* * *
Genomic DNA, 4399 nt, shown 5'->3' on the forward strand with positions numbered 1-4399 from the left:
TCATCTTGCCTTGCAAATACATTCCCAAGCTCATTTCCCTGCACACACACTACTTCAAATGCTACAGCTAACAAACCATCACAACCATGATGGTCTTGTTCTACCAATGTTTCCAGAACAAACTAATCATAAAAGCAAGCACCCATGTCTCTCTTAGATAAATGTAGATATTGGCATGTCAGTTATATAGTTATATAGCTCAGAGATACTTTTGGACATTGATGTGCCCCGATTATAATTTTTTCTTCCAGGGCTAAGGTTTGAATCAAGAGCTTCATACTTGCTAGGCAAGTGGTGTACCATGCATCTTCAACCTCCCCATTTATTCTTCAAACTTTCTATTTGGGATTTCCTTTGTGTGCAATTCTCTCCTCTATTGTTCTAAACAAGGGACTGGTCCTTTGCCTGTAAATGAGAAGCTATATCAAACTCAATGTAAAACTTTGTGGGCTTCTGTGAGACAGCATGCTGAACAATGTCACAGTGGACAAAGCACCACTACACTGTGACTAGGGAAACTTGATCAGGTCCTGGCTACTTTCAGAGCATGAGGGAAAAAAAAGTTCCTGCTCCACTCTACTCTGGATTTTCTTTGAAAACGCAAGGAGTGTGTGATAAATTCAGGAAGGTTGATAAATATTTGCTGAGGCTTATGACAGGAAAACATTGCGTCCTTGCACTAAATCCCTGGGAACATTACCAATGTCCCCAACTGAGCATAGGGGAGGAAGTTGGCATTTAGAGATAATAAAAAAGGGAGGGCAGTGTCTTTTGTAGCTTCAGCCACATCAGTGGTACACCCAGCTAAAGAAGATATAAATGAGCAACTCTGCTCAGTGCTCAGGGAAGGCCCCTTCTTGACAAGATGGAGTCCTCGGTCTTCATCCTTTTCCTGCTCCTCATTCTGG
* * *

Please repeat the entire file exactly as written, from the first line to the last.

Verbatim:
Genomic DNA, 4399 nt, shown 5'->3' on the forward strand with positions numbered 1-4399 from the left:
TCATCTTGCCTTGCAAATACATTCCCAAGCTCATTTCCCTGCACACACACTACTTCAAATGCTACAGCTAACAAACCATCACAACCATGATGGTCTTGTTCTACCAATGTTTCCAGAACAAACTAATCATAAAAGCAAGCACCCATGTCTCTCTTAGATAAATGTAGATATTGGCATGTCAGTTATATAGTTATATAGCTCAGAGATACTTTTGGACATTGATGTGCCCCGATTATAATTTTTTCTTCCAGGGCTAAGGTTTGAATCAAGAGCTTCATACTTGCTAGGCAAGTGGTGTACCATGCATCTTCAACCTCCCCATTTATTCTTCAAACTTTCTATTTGGGATTTCCTTTGTGTGCAATTCTCTCCTCTATTGTTCTAAACAAGGGACTGGTCCTTTGCCTGTAAATGAGAAGCTATATCAAACTCAATGTAAAACTTTGTGGGCTTCTGTGAGACAGCATGCTGAACAATGTCACAGTGGACAAAGCACCACTACACTGTGACTAGGGAAACTTGATCAGGTCCTGGCTACTTTCAGAGCATGAGGGAAAAAAAAGTTCCTGCTCCACTCTACTCTGGATTTTCTTTGAAAACGCAAGGAGTGTGTGATAAATTCAGGAAGGTTGATAAATATTTGCTGAGGCTTATGACAGGAAAACATTGCGTCCTTGCACTAAATCCCTGGGAACATTACCAATGTCCCCAACTGAGCATAGGGGAGGAAGTTGGCATTTAGAGATAATAAAAAAGGGAGGGCAGTGTCTTTTGTAGCTTCAGCCACATCAGTGGTACACCCAGCTAAAGAAGATATAAATGAGCAACTCTGCTCAGTGCTCAGGGAAGGCCCCTTCTTGACAAGATGGAGTCCTCGGTCTTCATCCTTTTCCTGCTCCTCATTCTGG